There are various dog arthritis treatments that your vet may recommend. Typically, treatment for any dog with arthritis will involve a lifestyle change. You’ll likely need to change your dog’s diet and ensure they exercise on a regular basis. Your vet may also recommend additional treatments, such as surgery or medication, depending on the cause and severity of your pup’s arthritis. 

Graphic listing treatments for dog arthritis

Some potential treatments for dog arthritis include2:

  • Weight loss: If needed, your vet may recommend that your dog loses weight, as excess weight can put strain on the joints and increase pain. This will include both weight loss and diet management. Just make sure your dog exercises only on soft, stable surfaces so it’s gentle on their joints. Exercise will help reduce the pain your dog feels and improve their mobility, which will give them better support. As for diet management, your vet may recommend a specialized diet plan to help your pup lose weight. 
  • Medication: In some cases, your vet may recommend medication for your dog’s arthritis, namely nonsteroidal anti-inflammatory drugs that will reduce pain and inflammation. Your vet may also prescribe corticosteroids, which can reduce inflammation, or joint fluid modifiers, which can help to relieve pain. However, long-term use of medication can cause several side effects, such as loss of appetite and vomiting, so it’s crucial to discuss with your vet if medication is the right route for your dog. The medication your vet prescribes will differ depending on your dog’s age and overall health.
  • Surgery: In severe cases of arthritis, like if there is a torn ligament, your vet may recommend surgery, Surgery may include joint replacement, cutting the joint, or amputation, depending on the location and severity of arthritis. 

Some additional treatment plans your vet may recommend include acupuncture, ultrasound therapy, laser therapy, magnetic therapy, or stem cell therapy. The main goal of dog arthritis treatment is to improve your dog’s mobility and increase their comfort levels. 

 Dog receiving physical exam by vet

Dog Arthritis: Frequently Asked Questions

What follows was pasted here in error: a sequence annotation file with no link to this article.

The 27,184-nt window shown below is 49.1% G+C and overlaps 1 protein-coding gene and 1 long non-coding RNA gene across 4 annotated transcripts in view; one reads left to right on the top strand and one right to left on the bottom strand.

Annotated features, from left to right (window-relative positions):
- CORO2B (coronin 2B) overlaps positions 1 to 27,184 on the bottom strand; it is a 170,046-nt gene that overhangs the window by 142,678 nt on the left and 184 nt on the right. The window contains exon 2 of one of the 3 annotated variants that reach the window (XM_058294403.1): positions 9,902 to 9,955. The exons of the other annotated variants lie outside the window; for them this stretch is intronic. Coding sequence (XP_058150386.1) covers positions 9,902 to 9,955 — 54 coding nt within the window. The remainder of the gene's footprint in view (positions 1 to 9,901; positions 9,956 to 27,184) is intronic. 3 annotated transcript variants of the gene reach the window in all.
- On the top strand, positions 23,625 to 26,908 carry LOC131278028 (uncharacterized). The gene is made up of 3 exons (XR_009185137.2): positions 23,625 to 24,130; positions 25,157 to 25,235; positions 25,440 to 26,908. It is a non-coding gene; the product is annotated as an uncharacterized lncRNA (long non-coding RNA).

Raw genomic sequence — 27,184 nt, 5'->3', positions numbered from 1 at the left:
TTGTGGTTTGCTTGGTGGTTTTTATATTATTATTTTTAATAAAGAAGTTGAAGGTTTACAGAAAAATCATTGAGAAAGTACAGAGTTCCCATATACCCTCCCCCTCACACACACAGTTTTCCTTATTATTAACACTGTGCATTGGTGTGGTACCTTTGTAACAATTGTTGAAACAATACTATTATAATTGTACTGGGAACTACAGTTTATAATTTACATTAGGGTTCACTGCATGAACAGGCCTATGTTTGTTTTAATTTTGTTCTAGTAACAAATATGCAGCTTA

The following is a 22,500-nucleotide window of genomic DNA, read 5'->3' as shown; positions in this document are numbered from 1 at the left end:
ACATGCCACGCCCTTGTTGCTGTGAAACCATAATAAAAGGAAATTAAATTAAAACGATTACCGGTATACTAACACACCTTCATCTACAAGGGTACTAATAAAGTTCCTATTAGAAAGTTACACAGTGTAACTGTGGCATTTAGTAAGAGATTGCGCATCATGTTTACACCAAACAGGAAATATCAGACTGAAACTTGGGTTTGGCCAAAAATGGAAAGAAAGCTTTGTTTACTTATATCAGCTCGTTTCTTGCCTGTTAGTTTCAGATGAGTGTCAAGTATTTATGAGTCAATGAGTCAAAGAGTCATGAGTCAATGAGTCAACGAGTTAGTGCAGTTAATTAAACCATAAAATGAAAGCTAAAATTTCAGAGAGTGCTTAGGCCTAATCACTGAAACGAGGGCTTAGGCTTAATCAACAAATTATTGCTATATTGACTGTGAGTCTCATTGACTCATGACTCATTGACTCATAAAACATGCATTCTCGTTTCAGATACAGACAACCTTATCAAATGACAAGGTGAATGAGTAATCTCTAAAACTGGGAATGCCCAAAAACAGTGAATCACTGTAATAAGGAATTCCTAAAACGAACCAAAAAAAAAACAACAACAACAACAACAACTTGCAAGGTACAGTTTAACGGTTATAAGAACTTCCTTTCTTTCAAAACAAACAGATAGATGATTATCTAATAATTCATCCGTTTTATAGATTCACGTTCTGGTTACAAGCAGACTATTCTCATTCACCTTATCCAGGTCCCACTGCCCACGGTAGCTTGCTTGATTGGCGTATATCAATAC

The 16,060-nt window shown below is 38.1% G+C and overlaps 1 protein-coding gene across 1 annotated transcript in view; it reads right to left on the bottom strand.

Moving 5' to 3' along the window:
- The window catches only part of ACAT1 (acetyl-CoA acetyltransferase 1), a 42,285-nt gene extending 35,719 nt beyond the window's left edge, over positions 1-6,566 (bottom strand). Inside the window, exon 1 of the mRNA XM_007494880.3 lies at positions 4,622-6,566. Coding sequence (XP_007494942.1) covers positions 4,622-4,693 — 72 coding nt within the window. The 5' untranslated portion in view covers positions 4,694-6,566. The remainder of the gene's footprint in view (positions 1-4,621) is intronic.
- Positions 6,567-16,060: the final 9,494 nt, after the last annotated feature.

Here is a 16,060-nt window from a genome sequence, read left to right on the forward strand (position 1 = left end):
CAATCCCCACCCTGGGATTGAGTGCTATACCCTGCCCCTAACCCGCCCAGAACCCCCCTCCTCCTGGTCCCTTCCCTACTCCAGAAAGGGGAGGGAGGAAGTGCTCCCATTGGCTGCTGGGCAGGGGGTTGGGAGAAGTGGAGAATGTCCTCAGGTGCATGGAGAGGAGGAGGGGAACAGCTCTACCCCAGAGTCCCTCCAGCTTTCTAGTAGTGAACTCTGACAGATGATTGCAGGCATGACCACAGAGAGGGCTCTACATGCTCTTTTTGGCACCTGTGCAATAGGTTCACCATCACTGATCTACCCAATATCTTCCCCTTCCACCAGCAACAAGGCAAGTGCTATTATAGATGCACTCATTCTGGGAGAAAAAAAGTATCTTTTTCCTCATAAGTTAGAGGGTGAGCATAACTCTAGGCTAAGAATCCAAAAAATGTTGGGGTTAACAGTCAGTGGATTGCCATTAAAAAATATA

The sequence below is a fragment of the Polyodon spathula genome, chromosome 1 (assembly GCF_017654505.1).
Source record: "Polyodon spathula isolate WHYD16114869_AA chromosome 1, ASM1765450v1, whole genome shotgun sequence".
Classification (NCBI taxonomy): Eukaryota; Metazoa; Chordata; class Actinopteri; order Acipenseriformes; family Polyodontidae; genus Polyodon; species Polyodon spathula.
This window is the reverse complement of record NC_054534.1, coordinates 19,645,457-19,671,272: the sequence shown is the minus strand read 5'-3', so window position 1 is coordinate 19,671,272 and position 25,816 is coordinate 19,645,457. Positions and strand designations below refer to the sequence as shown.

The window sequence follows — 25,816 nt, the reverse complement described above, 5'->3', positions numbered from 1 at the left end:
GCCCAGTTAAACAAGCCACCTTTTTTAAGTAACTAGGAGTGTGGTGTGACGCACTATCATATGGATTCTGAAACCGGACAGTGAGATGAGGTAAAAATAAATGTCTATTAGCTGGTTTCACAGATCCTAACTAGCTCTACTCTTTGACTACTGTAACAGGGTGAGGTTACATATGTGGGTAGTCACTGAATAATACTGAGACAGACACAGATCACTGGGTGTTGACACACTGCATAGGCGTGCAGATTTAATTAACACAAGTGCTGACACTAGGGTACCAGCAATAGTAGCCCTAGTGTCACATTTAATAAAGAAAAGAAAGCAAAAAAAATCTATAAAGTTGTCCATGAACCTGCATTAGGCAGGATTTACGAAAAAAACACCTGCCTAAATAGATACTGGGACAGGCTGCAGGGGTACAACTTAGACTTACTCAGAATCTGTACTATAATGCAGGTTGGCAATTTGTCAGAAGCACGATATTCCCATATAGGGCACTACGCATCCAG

What are the signs of arthritis in dogs?

There are various signs of dog arthritis, but it can be very difficult to identify them as they’re usually relatively subtle and present differently depending on the dog. Some of the most common signs of arthritis in dogs include joint swelling, lethargy, difficulty getting up, irritability, and muscle atrophy. If you notice your dog exhibiting any of these symptoms, consult your vet right away so you can get a proper diagnosis. 

How do you treat arthritis in dogs?

There are several different ways you can go about treating arthritis in dogs, including medication, surgery, and/or weight loss. The treatment plan your vet recommends will differ depending on your dog’s age, overall health, and the severity of their arthritis. Your vet will have the best idea of how to go about treating your dog in an effective way.

At what age do dogs get arthritis?

Dogs can start showing signs of arthritis at any age, but the risk of arthritis increases as they get older. Arthritis affects 20% of dogs under one year of age and 80% of dogs over eight years of age.

Dog owner looking affectionately at dog

Final Notes

Arthritis can be very painful and uncomfortable for your pup. Arthritis makes doing simple tasks, like jumping up on the couch or going up the stairs much more difficult for your pup, so it’s important to get them the care they need as soon as possible. 

The signs of dog arthritis may be hard to identify, so it’s important to be aware of them so that you can tell if your pup is in pain. As soon as you see your dog showing any dog arthritis symptoms, bring them to the vet so you can get a proper diagnosis and treatment plan figured out.

And if you need help bringing your pup to the vet, check out Dutch.com. Dutch is a convenient solution for pet care, so you can get your pet the treatment they need right when they need it. Dutch is an online telehealth service that connects pet owners to licensed veterinarians right from home. Dutch-affiliated vets are qualified to help with various health conditions and prescribe your pet the medication they need, delivered right to your door within 7 days. Rather than having to drag your pet to the vet and wait for a diagnosis and treatment plan, let us handle your pet care with a simple click of a button. We’ll get your furry friend the treatment they need as quickly as possible.

References

  1. Parnell. “Osteoarthritis in Dogs - Signs and Treatment.” American Kennel Club, American Kennel Club, 22 June 2021, https://www.akc.org/expert-advice/health/osteoarthritis-signs-treatment/

  2. Harari, Joseph. “Osteoarthritis (Degenerative Joint Disease) - Dog Owners.” Merck Veterinary Manual, Merck Veterinary Manual, 15 Dec. 2021, https://www.merckvetmanual.com/dog-owners/bone,-joint,-and-muscle-disorders-of-dogs/osteoarthritis-degenerative-joint-disease?query=osteoarthritis

  3. Caring for Geriatric Dogs - Vettimes.co.uk. https://www.vettimes.co.uk/app/uploads/wp-post-to-pdf-enhanced-cache/1/caring-for-geriatric-dogs.pdf